On 1 January 2021, a number of other measures will be introduced that are specific to online traders. Similar measures will apply throughout the EU from 1 July 2021 as part of the E-commerce VAT Package (the EU delayed implementation to this date).

The E-commerce VAT Package is being introduced throughout the EU to combat e-commerce VAT evasion. The EU Commission estimates that e-commerce VAT evasion costs the EU €5 billion a year – this is expected to grow to €7 billion in 2021. The measures are intended to tackle this fraud by making Online Market Places (OMPs) responsible for accounting for local VAT.

Action

  • Online traders should plan for the 1 January 2021 changes

Distance selling rules no longer apply

From 1 January 2021, distance selling regulations will no longer apply in the UK. EU distance selling thresholds will no longer apply for distance sales made to UK customers.

This means non-UK sellers will need to register for UK VAT and charge UK VAT on distance sales made, irrespective of the value of the sales. There is no registration threshold – registration applies immediately.

Where an OMP facilitates sales to UK customers, the OMP will charge the VAT (see below) on behalf of the online trader.

Action

  • Distance sellers must register for UK VAT with effect from 1 January 2021

Imports into the UK from 1 January 2021

Low Value Consignment Relief (LVCR) will not apply from 1 January 2021. LVCR currently allows imports of less than £15 to take place VAT-free. The current EU limit of €22 is being withdrawn from 1 July 2021 as part of the E-commerce VAT Package.

From 1 January 2021, all imports into the UK will be subject to VAT. However, whether import VAT arises and how VAT is accounted for on the sale to the customer depends on a number of factors:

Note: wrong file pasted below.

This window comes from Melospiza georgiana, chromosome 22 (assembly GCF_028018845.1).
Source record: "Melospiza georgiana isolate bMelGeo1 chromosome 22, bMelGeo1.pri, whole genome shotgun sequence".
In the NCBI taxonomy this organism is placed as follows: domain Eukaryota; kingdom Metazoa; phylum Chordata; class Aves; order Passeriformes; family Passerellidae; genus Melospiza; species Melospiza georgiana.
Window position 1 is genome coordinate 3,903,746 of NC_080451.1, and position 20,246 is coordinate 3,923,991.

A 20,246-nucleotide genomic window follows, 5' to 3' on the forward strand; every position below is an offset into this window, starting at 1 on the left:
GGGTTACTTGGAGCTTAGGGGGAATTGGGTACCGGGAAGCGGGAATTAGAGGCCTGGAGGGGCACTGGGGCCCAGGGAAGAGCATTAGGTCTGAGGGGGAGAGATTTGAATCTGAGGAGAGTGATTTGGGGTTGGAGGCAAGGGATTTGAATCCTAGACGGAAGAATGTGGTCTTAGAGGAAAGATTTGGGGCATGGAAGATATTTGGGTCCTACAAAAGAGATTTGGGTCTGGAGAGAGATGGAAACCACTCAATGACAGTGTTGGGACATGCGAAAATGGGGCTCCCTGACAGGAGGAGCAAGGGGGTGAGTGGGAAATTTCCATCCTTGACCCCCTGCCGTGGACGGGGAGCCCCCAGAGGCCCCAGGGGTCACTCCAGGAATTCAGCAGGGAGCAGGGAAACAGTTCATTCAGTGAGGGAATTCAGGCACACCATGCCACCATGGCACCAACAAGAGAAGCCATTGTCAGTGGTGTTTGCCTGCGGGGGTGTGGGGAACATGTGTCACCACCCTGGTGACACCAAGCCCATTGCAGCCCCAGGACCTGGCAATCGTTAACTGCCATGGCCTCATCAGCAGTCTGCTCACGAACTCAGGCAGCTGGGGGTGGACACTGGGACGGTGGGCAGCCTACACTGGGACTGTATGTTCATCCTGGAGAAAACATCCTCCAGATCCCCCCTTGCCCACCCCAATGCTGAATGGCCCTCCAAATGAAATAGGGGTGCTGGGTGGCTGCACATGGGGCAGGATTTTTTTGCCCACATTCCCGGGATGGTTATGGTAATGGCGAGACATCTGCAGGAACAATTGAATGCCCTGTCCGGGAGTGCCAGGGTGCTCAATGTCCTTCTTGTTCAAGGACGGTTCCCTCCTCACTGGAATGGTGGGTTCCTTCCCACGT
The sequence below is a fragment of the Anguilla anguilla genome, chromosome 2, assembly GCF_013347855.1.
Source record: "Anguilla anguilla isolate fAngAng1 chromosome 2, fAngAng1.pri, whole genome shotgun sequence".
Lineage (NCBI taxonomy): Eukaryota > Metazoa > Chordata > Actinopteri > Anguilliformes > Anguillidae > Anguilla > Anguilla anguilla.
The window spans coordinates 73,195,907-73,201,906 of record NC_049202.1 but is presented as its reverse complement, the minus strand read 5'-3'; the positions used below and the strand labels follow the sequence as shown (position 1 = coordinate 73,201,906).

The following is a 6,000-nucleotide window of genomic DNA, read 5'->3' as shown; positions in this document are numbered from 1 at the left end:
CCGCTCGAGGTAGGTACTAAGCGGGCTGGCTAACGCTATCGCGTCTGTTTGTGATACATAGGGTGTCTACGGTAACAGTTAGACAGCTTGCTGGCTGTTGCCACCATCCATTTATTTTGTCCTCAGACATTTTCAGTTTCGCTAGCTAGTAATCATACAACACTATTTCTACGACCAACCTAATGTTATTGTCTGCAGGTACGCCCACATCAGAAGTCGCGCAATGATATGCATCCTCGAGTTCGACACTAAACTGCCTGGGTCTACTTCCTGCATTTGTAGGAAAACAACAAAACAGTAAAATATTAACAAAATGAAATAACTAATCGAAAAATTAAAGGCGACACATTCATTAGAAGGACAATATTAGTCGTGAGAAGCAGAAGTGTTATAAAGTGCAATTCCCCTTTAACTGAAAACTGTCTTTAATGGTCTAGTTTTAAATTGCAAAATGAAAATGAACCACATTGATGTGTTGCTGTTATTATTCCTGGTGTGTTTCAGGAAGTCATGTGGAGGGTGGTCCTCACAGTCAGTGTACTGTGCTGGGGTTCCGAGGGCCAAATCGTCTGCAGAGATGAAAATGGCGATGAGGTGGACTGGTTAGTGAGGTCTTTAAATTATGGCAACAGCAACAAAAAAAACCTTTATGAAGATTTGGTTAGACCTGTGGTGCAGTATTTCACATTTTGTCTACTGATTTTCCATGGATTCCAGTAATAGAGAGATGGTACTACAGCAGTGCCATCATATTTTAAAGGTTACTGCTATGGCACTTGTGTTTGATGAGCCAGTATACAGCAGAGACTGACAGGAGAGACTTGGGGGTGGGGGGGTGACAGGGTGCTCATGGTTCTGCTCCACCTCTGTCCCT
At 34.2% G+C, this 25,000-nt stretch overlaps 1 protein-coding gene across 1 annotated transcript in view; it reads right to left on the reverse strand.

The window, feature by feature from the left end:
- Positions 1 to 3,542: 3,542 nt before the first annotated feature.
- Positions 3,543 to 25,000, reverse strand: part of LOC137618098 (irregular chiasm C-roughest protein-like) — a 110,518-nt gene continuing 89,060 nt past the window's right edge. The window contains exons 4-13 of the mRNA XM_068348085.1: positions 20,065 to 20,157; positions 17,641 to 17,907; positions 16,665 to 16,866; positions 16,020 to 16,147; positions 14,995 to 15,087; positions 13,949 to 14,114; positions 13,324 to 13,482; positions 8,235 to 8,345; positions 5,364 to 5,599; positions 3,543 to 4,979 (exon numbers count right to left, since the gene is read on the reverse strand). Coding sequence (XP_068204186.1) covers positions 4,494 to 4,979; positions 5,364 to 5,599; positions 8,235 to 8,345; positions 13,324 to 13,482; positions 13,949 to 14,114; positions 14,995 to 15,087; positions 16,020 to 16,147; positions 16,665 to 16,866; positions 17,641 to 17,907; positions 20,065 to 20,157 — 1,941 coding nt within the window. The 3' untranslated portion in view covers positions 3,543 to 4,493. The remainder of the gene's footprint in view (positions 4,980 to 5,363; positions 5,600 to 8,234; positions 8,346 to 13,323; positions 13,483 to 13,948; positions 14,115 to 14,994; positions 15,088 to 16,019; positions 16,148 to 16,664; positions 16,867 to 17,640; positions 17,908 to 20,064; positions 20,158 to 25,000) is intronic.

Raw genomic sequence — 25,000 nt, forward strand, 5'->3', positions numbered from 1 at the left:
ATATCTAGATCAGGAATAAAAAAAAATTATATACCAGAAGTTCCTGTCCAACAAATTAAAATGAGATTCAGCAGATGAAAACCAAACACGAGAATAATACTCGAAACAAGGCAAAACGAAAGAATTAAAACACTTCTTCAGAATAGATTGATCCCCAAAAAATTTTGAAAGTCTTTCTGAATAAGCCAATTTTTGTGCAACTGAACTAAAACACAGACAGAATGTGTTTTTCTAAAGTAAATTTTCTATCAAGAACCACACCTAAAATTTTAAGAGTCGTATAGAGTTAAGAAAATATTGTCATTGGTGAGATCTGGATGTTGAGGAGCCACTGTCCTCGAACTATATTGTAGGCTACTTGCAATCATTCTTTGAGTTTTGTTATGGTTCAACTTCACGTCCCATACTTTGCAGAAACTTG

• Where the goods are located at the point of sale
  • If the consignment* value exceeds £135*
  • If an OMP has facilitated* the sale
  • If the sale is Business to Consumer (B2C) or Business to Business (B2B)

Goods located outside the UK at the point of sale from 1 January 2021

Consignment not more than £135

UK VAT will be charged at the point of sale, i.e. at the checkout. This is called ‘supply VAT’. There will be no import VAT.

If an OMP does not facilitate the sale:

  • the business must report and pay the supply VAT
  • the business must have a UK VAT registration
  • a copy of the tax invoice must accompany the goods in transit – this will allow checks to take place at the border

If an OMP facilitates the sale, the OMP will account for VAT at the point of sale.

If the overseas seller only sells goods via OMPs in consignments not exceeding £135:

  • it will not require a UK VAT registration
  • it will require a GB EORI number to enable completion of UK simplified customs declarations

Note: it is possible to obtain a GB EORI number without a UK VAT registration

Consignment exceeds £135

Normal customs processes and VAT rules will apply. This means that from 1 January 2021 goods imported into the UK will require customs declarations (whether immediate or deferred) and may be subject to customs duty.

VAT-registered business can use postponed VAT accounting to account for import VAT on their VAT return, rather than paying import VAT on clearance and waiting to reclaim this. Please refer to our general Brexit guidance for more details.